Shit & Champagne Rebel, 1772 Market, SF; shitandchampagne.eventbrite.com. $25. Fri-Sat, 8pm. Open-ended. D’Arcy Drollinger is Champagne White, bodacious blond innocent with a wicked left hook in this cross-dressing ’70s-style white-sploitation flick, played out live on Rebel’s intimate but action-packed barroom stage. Written by Drollinger and co-directed with Laurie Bushman (with high-flying choreography by John Paolillo, Drollinger, and Matthew Martin), this high-octane camp send-up of a favored formula comes dependably stocked with stock characters and delightfully protracted by a convoluted plot (involving, among other things, a certain street drug that’s triggered an epidemic of poopy pants) — all of it played to the hilt by an excellent cast that includes Martin as Dixie Stampede, an evil corporate dominatrix at the head of some sinister front for world domination called Mal*Wart; Alex Brown as Detective Jack Hammer, rough-hewn cop on the case and ambivalent love interest; Rotimi Agbabiaka as Sergio, gay Puerto Rican impresario and confidante; Steven Lemay as Brandy, high-end calf model and Champagne’s (much) beloved roommate; and Nancy French as Rod, Champagne’s doomed fiancé. Sprawling often literally across two buxom acts, the show maintains admirable consistency: The energy never flags and the brow stays decidedly low. (Avila)
The Speakeasy Undisclosed location (ticket buyers receive a text with directions), SF; www.thespeakeasysf.com. $70 (gambling chips, $5-10 extra; after-hours admission, $10). Thu-Sat, 7:40, 7:50, and 8pm admittance times. Extended through May 24. Boxcar Theater’s most ambitious project to date is also one of the more involved and impressively orchestrated theatrical experiences on any Bay Area stage just now. An immersive time-tripping environmental work, The Speakeasy takes place in an “undisclosed location” (in fact, a wonderfully redesigned version of the company’s Hyde Street theater complex) amid a period-specific cocktail lounge, cabaret, and gambling den inhabited by dozens of Prohibition-era characters and scenarios that unfold around an audience ultimately invited to wander around at will. At one level, this is an invitation to pure dress-up social entertainment. But there are artistic aims here too. Intentionally designed (by co-director and creator Nick A. Olivero with co-director Peter Ruocco) as a fractured super-narrative — in which audiences perceive snatches of overheard stories rather than complete arcs, and can follow those of their own choosing — there’s a way the piece becomes specifically and ever more subtly about time itself. This is most pointedly demonstrated in the opening vignettes in the cocktail lounge, where even the ticking of Joe’s Clock Shop (the “cover” storefront for the illicit 1920s den inside) can be heard underscoring conversations (deeply ironic in historical hindsight) about war, loss, and regained hope for the future. For a San Francisco currently gripped by a kind of historical double-recurrence of the roaring Twenties and dire Thirties at once, The Speakeasy is not a bad place to sit and ponder the simulacra of our elusive moment. (Avila)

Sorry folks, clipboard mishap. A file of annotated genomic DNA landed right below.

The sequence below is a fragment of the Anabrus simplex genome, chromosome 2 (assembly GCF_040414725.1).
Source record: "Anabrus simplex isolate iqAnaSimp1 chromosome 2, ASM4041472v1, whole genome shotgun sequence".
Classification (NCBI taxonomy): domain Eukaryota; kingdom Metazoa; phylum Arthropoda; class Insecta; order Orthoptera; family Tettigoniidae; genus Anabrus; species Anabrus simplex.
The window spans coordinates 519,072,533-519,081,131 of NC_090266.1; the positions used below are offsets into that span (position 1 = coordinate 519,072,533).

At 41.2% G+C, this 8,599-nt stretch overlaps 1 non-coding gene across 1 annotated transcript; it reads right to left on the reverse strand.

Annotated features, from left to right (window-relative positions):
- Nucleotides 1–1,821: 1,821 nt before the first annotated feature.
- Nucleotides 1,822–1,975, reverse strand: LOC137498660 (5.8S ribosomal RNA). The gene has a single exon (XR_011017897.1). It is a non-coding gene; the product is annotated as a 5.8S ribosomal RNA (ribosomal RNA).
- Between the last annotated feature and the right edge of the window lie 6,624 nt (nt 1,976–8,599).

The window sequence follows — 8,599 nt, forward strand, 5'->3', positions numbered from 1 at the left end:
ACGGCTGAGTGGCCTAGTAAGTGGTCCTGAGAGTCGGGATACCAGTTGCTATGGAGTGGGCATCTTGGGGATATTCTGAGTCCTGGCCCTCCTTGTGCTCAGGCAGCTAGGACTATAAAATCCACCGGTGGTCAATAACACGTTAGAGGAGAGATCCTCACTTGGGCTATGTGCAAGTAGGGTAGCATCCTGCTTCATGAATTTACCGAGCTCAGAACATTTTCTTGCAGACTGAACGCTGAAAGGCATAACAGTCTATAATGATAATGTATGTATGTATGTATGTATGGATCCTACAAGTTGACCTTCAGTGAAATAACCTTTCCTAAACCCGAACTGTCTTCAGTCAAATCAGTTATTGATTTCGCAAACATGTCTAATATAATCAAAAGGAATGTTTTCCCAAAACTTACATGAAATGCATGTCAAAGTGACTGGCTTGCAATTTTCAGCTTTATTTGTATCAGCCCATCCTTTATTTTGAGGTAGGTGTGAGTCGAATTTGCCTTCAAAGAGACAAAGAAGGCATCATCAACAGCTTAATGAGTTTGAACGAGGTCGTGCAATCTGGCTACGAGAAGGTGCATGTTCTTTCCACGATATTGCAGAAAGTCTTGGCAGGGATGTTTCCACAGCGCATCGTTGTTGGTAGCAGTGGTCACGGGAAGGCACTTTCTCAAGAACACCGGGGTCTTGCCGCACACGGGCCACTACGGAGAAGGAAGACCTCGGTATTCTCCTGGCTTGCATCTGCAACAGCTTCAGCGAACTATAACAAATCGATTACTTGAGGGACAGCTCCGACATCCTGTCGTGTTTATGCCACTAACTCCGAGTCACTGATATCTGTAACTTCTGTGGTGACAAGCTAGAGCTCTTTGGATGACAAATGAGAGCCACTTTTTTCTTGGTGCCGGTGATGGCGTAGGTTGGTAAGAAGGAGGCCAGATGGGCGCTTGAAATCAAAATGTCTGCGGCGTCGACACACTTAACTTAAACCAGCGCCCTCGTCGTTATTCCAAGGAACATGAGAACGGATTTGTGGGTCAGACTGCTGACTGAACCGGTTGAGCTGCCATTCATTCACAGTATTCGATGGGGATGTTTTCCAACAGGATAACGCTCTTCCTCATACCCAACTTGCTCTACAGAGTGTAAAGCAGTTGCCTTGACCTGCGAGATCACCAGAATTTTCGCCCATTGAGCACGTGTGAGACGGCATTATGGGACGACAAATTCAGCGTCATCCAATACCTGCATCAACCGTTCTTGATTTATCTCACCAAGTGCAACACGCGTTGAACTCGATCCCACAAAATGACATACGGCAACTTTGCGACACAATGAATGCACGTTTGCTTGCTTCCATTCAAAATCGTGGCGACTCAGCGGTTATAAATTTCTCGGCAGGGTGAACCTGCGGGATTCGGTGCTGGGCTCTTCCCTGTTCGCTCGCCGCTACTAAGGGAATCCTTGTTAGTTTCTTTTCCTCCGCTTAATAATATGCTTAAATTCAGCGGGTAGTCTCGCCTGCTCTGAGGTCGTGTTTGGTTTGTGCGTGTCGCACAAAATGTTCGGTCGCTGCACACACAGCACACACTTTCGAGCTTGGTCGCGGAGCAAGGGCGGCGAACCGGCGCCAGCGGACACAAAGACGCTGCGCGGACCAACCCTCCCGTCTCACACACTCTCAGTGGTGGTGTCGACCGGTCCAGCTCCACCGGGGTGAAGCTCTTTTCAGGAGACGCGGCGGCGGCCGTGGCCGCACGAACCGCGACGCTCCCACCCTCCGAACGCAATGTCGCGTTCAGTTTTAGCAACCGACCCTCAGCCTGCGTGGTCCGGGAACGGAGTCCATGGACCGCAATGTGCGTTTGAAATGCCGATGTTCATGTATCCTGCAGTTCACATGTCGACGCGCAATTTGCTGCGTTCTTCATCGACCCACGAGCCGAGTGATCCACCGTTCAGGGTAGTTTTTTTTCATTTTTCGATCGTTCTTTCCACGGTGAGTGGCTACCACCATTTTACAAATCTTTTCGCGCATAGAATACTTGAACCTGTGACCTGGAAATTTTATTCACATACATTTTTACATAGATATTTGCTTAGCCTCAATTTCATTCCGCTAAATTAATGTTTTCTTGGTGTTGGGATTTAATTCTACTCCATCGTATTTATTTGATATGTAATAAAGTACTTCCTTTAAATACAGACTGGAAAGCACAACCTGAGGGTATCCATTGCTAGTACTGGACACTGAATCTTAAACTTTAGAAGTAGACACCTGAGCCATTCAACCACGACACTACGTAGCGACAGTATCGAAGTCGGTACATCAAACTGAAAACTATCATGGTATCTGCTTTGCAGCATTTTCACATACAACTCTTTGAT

“Standing On Ceremony: The Gay Marriage Plays” New Conservatory Theatre Center, 25 Van Ness, SF; www.nctcsf.org. $25-45. Wed-Sat, 8pm; Sun, 2pm. Through April 27. New Conservatory Theatre Center performs short plays about marriage equality by Mo Gaffney, Neil LaBute, Wendy MacLeod, Paul Rudnick, and others.